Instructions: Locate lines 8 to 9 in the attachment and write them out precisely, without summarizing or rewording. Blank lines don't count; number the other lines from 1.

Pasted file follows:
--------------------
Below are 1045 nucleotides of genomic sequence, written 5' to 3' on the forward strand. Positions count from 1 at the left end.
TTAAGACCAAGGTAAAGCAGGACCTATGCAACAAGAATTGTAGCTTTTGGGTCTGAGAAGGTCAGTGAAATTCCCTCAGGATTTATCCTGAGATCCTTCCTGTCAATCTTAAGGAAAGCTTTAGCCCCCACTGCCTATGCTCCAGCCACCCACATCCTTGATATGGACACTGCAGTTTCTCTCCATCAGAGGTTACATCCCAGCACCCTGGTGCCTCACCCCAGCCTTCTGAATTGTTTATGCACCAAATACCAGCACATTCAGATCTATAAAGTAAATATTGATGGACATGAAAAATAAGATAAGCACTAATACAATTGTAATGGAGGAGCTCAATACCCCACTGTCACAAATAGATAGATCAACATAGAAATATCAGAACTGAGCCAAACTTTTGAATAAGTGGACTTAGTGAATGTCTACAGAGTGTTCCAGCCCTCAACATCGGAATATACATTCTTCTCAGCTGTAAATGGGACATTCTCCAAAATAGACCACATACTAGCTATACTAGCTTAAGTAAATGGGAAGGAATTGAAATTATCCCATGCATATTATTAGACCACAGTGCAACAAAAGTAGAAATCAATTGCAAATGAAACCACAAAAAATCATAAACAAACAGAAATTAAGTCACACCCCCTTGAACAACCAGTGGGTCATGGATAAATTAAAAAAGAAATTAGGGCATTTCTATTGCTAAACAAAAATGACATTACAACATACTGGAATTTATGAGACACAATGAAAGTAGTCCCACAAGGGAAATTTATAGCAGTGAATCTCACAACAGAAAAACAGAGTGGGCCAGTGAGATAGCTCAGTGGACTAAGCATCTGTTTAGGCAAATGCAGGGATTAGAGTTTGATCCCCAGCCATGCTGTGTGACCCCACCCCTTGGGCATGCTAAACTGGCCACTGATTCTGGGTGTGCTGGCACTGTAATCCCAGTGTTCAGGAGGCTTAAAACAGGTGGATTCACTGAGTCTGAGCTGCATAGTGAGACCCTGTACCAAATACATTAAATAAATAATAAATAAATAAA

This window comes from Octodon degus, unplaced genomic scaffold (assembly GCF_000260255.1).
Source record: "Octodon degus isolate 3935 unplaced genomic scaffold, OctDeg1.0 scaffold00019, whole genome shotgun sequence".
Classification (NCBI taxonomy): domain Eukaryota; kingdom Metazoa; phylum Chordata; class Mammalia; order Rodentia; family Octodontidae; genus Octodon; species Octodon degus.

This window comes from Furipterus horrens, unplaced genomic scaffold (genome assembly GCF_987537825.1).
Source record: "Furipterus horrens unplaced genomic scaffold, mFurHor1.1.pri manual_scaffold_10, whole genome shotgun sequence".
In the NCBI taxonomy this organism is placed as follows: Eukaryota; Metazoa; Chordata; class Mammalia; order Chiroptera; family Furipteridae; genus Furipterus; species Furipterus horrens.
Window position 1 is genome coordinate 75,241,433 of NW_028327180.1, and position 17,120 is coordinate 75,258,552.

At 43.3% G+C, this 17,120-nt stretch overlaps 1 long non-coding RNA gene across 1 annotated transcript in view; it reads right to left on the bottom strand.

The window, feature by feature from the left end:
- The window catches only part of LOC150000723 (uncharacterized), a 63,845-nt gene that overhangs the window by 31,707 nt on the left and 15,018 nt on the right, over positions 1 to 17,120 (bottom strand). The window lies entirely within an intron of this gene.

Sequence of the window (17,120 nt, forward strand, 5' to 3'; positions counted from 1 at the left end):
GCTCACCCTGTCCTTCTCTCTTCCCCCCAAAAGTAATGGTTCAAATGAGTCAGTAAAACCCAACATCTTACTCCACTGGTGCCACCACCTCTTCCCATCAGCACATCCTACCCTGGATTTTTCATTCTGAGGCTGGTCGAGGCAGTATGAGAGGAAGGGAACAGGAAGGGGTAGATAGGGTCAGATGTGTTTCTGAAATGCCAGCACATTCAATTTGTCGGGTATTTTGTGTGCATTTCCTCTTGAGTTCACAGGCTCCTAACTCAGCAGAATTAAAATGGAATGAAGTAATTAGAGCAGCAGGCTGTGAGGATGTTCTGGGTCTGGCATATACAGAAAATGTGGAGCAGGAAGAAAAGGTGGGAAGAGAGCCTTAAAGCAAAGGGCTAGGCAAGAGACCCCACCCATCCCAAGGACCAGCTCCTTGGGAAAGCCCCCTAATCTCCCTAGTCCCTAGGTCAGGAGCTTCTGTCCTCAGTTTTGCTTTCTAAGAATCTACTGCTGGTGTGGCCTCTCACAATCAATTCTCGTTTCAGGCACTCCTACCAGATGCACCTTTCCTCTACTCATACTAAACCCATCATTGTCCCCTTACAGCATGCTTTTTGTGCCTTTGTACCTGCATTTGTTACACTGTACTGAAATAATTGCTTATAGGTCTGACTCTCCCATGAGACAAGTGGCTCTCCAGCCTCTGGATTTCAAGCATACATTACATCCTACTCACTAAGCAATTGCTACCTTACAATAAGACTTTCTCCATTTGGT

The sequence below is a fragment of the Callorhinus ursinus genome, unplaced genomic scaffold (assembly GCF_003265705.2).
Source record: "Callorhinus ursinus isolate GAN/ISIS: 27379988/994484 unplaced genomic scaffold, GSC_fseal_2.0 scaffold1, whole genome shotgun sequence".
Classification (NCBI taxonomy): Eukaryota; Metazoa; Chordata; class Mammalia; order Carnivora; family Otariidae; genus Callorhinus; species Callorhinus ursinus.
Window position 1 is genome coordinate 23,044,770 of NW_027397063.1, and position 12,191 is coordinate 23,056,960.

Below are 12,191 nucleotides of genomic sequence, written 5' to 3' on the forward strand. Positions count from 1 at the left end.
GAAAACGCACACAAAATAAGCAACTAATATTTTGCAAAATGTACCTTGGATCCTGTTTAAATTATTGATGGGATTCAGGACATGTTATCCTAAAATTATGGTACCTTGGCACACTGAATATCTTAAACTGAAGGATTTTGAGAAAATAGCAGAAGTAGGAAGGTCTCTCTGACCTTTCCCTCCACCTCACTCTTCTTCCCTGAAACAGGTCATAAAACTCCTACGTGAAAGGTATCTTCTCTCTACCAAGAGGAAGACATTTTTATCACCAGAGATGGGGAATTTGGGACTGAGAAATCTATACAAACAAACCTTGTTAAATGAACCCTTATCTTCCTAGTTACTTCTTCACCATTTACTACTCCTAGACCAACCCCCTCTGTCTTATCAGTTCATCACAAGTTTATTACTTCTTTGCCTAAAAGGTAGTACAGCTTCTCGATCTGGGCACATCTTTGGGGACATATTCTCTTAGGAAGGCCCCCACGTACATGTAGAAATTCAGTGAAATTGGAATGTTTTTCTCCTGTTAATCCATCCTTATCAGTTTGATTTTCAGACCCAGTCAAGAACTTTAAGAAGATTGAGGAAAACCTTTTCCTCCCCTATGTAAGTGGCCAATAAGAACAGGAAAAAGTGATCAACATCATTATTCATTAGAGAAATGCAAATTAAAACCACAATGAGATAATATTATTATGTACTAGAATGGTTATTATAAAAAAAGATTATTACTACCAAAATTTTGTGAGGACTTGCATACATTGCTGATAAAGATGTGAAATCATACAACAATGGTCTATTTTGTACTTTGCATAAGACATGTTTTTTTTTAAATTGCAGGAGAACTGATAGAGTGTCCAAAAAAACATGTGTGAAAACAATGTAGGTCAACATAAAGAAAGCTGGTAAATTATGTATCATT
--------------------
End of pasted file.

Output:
In the NCBI taxonomy this organism is placed as follows: Eukaryota; Metazoa; Chordata; class Mammalia; order Chiroptera; family Furipteridae; genus Furipterus; species Furipterus horrens.
Window position 1 is genome coordinate 75,241,433 of NW_028327180.1, and position 17,120 is coordinate 75,258,552.